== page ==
Identifying “transaction” costs related to exchange and efficiency. This is an economics problem.


I am enrolled in Property and Liability: An Introduction to Law and Economics, a six-week course offered by “coursera.” This is a free online course presented by Wesleyan University. I am taking the course for self-interest, and do not intend to purchase a “Certificate,” available upon successful completion of the course. Each module requires a pass rate of 80%. I got through the quiz for Unit 1 (Week 1), but have been stuck on the quiz for Unit 2 (Week 2), and despite a number of efforts I have only been able to correctly answer the same 7 of 10 questions (70%), which is less than the required 80% to move along to Unit 3. Unfortunately, no assistance and no study group is available to offer guidance. Here is the link to the course

The question that I am having trouble with is as follows, and one of the issues I’ve been unable to determine is whether there is more than one correct answer to each question. I have never encountered a question that is, in my opinion, so diverse and convoluted. Here is the question that I have not been able to answer correctly:

Q.1: Which of the following are sources of transaction costs (deals with Exchange and Efficiency)?

  • Tom would like to buy a particular kind of shirt, but will have to search all the many clothing stores in town to find what he wants at the lowest price.
  • A manager wants to hire a new employee for her company, and has found a suitable person who wants the job. But they’re finding it hard to agree on what the new employee will be paid.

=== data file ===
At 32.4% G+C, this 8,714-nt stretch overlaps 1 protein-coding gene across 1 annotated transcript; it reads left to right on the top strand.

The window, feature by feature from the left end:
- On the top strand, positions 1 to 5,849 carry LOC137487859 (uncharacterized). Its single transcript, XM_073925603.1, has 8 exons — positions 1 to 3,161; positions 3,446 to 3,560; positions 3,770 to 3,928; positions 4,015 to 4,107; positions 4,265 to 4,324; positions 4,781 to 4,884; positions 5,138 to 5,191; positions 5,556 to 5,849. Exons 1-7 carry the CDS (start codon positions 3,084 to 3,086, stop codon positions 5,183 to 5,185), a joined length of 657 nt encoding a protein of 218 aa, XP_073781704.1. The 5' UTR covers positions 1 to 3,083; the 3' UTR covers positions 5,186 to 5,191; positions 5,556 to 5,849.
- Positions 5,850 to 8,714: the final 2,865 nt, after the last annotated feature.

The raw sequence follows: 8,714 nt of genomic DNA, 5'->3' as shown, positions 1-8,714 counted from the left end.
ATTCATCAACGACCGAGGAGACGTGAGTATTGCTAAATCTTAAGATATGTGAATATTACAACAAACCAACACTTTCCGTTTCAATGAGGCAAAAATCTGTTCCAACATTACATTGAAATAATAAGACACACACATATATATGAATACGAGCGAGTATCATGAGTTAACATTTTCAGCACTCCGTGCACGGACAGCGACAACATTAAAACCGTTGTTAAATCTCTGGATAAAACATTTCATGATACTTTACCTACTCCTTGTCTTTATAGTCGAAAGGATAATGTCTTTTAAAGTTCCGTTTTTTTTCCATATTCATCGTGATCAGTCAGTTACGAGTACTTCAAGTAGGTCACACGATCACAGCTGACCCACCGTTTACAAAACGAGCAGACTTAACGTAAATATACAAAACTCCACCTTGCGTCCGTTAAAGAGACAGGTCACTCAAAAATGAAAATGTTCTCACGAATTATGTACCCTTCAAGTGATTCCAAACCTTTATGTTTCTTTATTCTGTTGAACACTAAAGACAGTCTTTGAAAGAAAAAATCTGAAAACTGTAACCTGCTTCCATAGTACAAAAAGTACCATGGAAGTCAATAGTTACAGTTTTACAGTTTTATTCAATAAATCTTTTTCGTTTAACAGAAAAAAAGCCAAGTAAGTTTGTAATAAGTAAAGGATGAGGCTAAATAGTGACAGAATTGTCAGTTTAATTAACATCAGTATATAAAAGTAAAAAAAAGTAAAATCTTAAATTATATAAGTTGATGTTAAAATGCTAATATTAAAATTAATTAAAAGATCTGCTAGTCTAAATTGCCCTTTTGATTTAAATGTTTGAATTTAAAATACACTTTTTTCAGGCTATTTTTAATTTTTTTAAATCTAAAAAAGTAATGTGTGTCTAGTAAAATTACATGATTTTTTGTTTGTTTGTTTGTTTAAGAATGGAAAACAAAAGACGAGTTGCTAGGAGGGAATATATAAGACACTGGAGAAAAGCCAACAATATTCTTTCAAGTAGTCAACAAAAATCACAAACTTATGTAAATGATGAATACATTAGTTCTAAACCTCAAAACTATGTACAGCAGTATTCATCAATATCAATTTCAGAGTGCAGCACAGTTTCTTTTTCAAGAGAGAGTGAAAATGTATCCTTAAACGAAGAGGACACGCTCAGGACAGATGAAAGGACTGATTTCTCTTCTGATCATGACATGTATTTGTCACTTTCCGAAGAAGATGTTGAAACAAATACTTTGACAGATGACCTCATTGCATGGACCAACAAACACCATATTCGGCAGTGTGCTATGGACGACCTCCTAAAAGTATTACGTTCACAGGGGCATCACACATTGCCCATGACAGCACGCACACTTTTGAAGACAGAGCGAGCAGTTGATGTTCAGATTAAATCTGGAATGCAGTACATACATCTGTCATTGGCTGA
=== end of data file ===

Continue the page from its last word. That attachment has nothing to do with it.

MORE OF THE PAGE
• “Order your new slicer now for just $29.99! Add $.4.95 for shipping and handling.”
  • A dispute over wages has led to a three-week strike at the steel plant.
  • A grocer sell[s] oranges, but allows customers to handle the oranges before they decide to buy. As a result, 5% of the oranges are damaged and can’t be sold.
  • Kate doesn’t like tuna fish very much, so the price of tuna, $2 per can, is more than she’s willing to pay for it.
  • Jack won’t do business with people who don’t share his political views, and sometimes has to pay more for things as a result.
  • Barbara has been having breakfast every day at her favorite coffee shop for so long that the waiters know exactly what to serve her each morning.
  • “I know I need a new car, but I just can’t afford one right now.”
  • A hardware store bought 1000 snow shovels in anticipation of a stormy winter, but in fact almost no snow fell and the store could sell only 300 shovels.
  • Charlie just won the lottery, and he’s quit his job because, as he says, “they couldn’t pay me enough to work there anymore!”

A solution to this problem would be much appreciated.

Thanks, Tony

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